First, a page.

Dictionary of National Biography, 1885-1900/Welsh, John
WELSH, JOHN (1824–1859), meteorologist, eldest son of George Welsh of Craigenputtock, was born at Boreland in the stewartry of Kirkcudbright on 27 Sept. 1824. His father, who was ‘extensively engaged in agriculture,’ died in 1835, and his mother settled at Castle Douglas, where Welsh received his early education. In November 1839 he entered the university of Edinburgh with a view to becoming a civil engineer, and studied under Professors Philip Kelland [q. v.], James David Forbes [q. v.], and Robert Jameson [q. v.] In December 1842 Sir Thomas Makdougall-Brisbane [q. v.], on the advice of Forbes, engaged Welsh as an observer at his magnetical and meteorological observatory at Makerstoun under John Allan Broun [q. v.], then director. In 1850 Welsh, being anxious to obtain some other post, was recommended by Brisbane to Colonel William Henry Sykes [q. v.], chairman of the committee of the British Association which managed the Kew Observatory, and he was appointed assistant to (Sir) Francis Ronalds [q. v.], who was honorary superintendent. Welsh read at the Ipswich meeting of the association in October 1851 an elaborate report on Ronalds's three magnetographs. Welsh also presented and described two sliding-rules for reducing hygrometrical and magnetic observations. In 1852 he read an important report on the methods used in graduating and comparing standard instruments at the Kew Observatory. Since this date the verification of thermometers and barometers for construction of these instruments has been regularly undertaken at Kew.
Welsh now succeeded Ronalds, who had resigned, as superintendent of the observatory. On 17 Aug., 26 Aug., 21 Oct., and 10 Nov. 1852 he made, under the auspices of the Kew committee, four ascents from Vauxhall, with the assistance of Charles Green [q. v.], in his balloon the Great (or Royal) Nassau, in order to make meteorological observations, of which a detailed description is given in the ‘Philosophical Transactions’ for 1853, p. 310.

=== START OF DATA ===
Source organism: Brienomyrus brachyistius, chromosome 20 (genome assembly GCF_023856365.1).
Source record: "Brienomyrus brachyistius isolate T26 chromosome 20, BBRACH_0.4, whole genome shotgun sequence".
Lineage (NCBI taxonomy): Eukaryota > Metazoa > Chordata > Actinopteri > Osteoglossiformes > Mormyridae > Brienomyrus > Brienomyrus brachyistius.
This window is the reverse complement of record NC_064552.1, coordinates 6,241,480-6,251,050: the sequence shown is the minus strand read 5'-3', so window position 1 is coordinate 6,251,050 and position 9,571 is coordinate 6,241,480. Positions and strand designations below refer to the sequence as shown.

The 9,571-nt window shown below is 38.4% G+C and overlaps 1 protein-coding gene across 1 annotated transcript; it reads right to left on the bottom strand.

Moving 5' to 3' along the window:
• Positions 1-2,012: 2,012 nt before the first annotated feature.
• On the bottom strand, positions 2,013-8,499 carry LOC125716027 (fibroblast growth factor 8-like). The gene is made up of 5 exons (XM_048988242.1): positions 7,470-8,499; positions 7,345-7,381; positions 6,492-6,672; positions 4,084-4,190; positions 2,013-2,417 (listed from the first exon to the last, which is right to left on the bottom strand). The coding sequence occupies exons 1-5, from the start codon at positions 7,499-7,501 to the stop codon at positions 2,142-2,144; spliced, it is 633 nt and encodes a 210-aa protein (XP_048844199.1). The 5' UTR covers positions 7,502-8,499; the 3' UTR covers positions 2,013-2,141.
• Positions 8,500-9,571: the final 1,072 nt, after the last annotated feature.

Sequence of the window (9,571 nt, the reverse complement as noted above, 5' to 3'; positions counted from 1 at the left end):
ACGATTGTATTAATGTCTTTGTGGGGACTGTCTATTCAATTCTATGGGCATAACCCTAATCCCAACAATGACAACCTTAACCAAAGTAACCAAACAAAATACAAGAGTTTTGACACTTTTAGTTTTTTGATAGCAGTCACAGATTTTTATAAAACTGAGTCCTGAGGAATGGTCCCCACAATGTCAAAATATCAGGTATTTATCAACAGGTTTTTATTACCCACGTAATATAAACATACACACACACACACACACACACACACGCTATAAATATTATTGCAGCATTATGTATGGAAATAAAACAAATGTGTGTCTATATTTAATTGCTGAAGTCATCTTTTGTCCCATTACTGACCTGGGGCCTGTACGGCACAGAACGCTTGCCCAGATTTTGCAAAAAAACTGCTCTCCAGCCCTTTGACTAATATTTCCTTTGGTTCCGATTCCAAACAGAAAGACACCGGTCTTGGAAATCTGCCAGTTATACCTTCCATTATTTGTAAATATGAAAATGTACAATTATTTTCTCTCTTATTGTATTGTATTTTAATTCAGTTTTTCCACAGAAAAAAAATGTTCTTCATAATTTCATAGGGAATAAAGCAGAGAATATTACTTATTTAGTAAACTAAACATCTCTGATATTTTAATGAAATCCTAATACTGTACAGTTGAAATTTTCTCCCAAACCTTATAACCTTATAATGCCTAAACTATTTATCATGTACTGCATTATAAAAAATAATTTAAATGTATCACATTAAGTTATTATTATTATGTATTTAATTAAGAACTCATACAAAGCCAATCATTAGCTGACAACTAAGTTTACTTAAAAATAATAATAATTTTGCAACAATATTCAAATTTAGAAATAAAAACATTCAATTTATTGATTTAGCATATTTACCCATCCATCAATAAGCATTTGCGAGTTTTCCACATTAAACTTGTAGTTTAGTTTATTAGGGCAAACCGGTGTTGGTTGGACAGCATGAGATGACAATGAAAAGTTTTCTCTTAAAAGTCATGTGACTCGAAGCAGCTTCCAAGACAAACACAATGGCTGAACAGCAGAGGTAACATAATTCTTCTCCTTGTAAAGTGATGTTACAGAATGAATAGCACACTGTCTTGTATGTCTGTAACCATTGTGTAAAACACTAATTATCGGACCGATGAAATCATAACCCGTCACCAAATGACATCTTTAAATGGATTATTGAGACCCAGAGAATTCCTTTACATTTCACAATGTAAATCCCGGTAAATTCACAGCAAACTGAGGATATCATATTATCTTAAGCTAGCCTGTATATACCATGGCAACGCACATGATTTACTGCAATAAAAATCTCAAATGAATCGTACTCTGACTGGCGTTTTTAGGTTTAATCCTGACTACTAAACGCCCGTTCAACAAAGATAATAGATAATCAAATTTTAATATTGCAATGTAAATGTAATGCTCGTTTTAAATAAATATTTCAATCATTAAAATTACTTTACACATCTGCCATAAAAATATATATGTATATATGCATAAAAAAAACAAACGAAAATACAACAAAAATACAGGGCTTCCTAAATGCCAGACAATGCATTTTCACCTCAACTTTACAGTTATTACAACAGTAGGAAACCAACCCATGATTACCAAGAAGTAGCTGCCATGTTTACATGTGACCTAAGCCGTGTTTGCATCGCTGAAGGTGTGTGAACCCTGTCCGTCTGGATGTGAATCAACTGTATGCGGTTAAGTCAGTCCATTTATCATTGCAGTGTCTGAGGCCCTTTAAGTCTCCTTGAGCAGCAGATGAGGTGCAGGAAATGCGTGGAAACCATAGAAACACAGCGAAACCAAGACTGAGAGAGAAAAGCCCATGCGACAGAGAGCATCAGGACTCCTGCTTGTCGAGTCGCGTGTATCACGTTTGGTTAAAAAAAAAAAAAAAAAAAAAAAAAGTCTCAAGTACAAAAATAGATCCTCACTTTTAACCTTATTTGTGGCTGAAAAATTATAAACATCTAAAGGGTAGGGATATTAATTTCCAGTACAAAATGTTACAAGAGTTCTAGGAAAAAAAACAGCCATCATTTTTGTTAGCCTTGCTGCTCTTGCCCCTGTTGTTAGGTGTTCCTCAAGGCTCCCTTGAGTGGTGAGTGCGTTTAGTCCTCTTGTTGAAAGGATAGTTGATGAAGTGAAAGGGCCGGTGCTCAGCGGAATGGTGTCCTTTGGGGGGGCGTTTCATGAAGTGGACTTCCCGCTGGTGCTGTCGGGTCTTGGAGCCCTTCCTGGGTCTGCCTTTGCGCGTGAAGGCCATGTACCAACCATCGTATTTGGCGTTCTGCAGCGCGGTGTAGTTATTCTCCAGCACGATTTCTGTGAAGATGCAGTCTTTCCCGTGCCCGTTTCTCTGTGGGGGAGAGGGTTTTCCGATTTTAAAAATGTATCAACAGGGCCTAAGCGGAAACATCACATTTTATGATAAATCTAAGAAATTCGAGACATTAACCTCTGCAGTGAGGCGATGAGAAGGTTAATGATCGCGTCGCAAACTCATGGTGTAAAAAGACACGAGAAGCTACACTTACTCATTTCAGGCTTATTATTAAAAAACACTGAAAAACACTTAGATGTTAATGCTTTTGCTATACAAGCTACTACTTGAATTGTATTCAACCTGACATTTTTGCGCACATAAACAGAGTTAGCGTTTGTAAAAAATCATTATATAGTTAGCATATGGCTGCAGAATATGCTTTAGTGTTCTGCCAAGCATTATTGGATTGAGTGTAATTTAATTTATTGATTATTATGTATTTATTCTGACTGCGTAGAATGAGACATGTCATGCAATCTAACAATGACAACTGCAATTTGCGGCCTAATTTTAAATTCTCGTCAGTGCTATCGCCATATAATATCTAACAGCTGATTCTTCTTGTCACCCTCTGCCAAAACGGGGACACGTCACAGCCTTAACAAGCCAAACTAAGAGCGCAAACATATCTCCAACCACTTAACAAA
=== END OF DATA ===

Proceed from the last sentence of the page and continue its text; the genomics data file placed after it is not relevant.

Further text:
In March and May 1854 he made for the committee an investigation on the ‘pumping’ of marine barometers. In 1855 Welsh went to Paris to supervise, at the exhibition of that year, the exhibit of magnetic and meteorological instruments used at Kew. In 1856 he began at Kew a series of monthly determinations of absolute magnetic intensity and magnetic dip with instruments provided by General (Sir) Edward Sabine [q. v.] In the same year Welsh was directed to construct self-recording magnetic instruments on the models devised originally by Ronalds and improved by himself.
In 1857 he was elected F.R.S. In the same year the Kew committee having decided on a magnetic survey of the British islands, Welsh was appointed to undertake the ‘North British’ division, and spent part of the summers of 1857 and 1858 on this work. But during the winter of 1857–8 Welsh had suffered from lung disease, and this increased during the following year. Acting under medical advice, he spent the winter of 1858–9, accompanied by his mother, at Falmouth, and died at that place on 11 May 1859.[Proceedings of the Royal Society, vol. x. pp. xxxiv (obituary) and xxxix passim (Scott's Hist. of the Kew Observatory, also published separately); Welsh's own papers; Brit. Assoc. Reports, 1850–59.]